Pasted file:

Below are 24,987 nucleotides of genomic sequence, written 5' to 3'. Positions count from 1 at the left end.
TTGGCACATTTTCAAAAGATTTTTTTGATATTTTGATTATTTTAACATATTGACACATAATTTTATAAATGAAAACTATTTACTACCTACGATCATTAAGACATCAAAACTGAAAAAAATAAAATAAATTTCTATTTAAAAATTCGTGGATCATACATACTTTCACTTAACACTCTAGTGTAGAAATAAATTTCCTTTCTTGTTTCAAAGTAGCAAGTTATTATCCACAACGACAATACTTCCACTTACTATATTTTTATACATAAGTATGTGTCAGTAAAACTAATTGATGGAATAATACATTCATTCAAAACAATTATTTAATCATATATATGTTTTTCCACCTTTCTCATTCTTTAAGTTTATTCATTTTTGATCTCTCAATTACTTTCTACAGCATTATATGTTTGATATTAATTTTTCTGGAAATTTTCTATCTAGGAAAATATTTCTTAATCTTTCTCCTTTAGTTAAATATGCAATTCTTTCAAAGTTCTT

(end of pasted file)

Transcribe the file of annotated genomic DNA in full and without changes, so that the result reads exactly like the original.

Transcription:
Below are 24,987 nucleotides of genomic sequence, written 5' to 3'. Positions count from 1 at the left end.
TTGGCACATTTTCAAAAGATTTTTTTGATATTTTGATTATTTTAACATATTGACACATAATTTTATAAATGAAAACTATTTACTACCTACGATCATTAAGACATCAAAACTGAAAAAAATAAAATAAATTTCTATTTAAAAATTCGTGGATCATACATACTTTCACTTAACACTCTAGTGTAGAAATAAATTTCCTTTCTTGTTTCAAAGTAGCAAGTTATTATCCACAACGACAATACTTCCACTTACTATATTTTTATACATAAGTATGTGTCAGTAAAACTAATTGATGGAATAATACATTCATTCAAAACAATTATTTAATCATATATATGTTTTTCCACCTTTCTCATTCTTTAAGTTTATTCATTTTTGATCTCTCAATTACTTTCTACAGCATTATATGTTTGATATTAATTTTTCTGGAAATTTTCTATCTAGGAAAATATTTCTTAATCTTTCTCCTTTAGTTAAATATGCAATTCTTTCAAAGTTCTT